Winter made sure Wyomingites understood the season was not over, as Greater Cheyenne and neighboring areas experienced snow and blowing snow starting on February 18 and extended into the weekend.
Visitors traveling to the Cowboy State from Colorado on Interstate 25 were greeted with slick roads in spots and dangerous driving into Cheyenne.
The Cheyenne Development Authority (DDA) hired a private contractor to plow the North-South parking from Central to Pioneer in downtown Cheyenne. The City Clean and Safe Crew removed snow from the West-East parking from February 15-19. Motorists were asked not to park wherever there are two or more inches of snow accumulation.
On February 18, strong winds blew a lot of the new snow around. The Wyoming Department of Transportation (WYDOT) advised watching for blowing snow, slick spots, and other potential wintry hazards, including black ice on portions of interstate 80 near Interstate 25.
February 19 brought less snowfall, but the wind did make itself known. Residents who did not take the proper precautions found their trash cans somewhere down their street.
The Wyoming Department of Transportation, on February 19, issued an alert for light and high-profile vehicles and said the area had a severe blow-over risk with blowing snow, low visibility, slick roads, and crashes.
Interstate 25 between Cheyenne at Whitaker Road, exit 29, was closed for light and high profile vehicles due to high gusting winds.
Sunday afternoon, February 21, brought sunnier skies, but the wind didn't stop with reported gusts strong enough to ruin people's outdoor adventure as the forecast called for 50 mile-per-hour gusts with a dusting of more snow along with slick spots that meant blowing snow along the highways.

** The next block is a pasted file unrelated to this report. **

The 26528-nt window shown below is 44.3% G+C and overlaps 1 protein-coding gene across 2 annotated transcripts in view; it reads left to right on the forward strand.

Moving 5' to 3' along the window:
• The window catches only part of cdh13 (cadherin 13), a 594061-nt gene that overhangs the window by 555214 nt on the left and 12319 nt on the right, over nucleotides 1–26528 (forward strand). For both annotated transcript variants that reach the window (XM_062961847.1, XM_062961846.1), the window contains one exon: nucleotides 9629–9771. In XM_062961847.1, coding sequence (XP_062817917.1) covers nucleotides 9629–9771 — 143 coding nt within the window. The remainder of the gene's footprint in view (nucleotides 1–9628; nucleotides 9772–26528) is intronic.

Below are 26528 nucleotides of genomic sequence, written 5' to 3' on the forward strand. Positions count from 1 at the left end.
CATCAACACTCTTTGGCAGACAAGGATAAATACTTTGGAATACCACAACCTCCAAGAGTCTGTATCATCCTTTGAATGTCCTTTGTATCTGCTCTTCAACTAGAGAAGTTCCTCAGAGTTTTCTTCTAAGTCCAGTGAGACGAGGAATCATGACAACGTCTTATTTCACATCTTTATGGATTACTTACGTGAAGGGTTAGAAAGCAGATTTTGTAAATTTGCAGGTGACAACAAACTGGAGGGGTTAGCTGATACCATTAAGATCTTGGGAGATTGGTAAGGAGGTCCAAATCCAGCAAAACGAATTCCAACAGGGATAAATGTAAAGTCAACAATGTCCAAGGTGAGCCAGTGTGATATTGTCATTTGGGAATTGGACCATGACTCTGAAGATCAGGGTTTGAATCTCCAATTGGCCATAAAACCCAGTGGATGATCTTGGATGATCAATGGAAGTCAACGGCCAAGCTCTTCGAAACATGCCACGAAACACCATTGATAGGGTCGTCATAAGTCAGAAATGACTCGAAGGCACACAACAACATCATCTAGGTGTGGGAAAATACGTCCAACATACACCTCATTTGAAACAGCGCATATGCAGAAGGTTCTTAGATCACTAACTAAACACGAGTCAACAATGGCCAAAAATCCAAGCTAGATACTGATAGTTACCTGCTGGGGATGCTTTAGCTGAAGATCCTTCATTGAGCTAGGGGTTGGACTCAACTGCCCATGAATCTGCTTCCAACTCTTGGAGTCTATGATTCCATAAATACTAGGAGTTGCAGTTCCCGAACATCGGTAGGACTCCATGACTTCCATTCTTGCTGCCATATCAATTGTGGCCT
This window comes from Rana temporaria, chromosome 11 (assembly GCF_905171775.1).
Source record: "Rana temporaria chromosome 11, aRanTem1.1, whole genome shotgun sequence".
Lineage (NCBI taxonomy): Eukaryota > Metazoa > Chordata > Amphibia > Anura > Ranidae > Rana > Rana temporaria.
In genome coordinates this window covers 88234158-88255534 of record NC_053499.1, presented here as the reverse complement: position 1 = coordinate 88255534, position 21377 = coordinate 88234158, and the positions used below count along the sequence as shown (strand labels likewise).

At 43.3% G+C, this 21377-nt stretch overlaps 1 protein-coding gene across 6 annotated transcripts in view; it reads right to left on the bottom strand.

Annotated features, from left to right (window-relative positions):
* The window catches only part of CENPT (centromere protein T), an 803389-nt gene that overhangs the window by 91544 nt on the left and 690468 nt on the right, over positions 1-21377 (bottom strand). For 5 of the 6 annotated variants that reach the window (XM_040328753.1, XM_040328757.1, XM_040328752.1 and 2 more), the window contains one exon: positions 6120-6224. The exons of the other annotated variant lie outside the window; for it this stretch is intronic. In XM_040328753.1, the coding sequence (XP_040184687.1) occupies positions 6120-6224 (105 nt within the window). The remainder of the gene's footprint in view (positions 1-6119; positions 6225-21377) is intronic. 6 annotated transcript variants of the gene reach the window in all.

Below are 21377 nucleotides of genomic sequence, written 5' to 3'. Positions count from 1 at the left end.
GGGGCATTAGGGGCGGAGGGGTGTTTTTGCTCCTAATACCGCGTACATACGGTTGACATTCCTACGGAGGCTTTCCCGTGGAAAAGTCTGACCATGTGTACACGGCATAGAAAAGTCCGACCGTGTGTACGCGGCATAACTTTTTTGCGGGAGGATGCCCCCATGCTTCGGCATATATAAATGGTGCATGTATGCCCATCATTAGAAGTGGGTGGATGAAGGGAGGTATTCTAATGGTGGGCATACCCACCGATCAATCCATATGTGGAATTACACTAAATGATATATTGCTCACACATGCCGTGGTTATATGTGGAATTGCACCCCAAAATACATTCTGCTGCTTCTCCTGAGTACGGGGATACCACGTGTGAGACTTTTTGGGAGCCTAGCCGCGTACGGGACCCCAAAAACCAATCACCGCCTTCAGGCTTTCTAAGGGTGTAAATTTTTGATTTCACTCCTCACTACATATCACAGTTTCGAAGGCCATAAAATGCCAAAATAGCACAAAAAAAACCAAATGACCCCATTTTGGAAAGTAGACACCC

The Wyoming Department of Transportation issued a light and high-profile vehicle alert, with wind gusts between 60-80 miles per hour into February 22.
Blowing snow was likely on the roads, especially wind-prone areas on Interstate 80.
WYDOT maintenance crews worked before, during, and after the storm events placing a salt/sand mixture onto trouble areas, improving traction, breaking up icy spots, and packed snow.
"Plow drivers apply sand to match conditions and treat trouble spots in slick pavement sections," WYDOT Public Affairs Spokesman Doug McGee said.
The sand is crushed aggregate to keep it from freezing. Magnesium chloride, a liquid deicer, is sometimes added to keep it from freezing, not to melt ice, but to help the sand stick to the road.
"We have to be going 35 miles per hour for it to stick where we want it to," McGee said about the WYDOT trucks. "If we go faster, it will hit the highway and bounce."
Wyoming's weather doesn't always cooperate when laying down salt and sand. Wind can often pose an issue, and the salt blows away. Extreme cold temperatures can make the mixture less effective. Salt starts becoming less effective once temperatures drop below 15 degrees.
"We have a lot of wind," McGee said. "When you start laying salt down with the wind, that makes the salt stick to the roads worse."
Remember, when you're traveling behind a WYDOT Truck, don't get too close.
"It will chip your windows and stuff," he said. "You don't want that."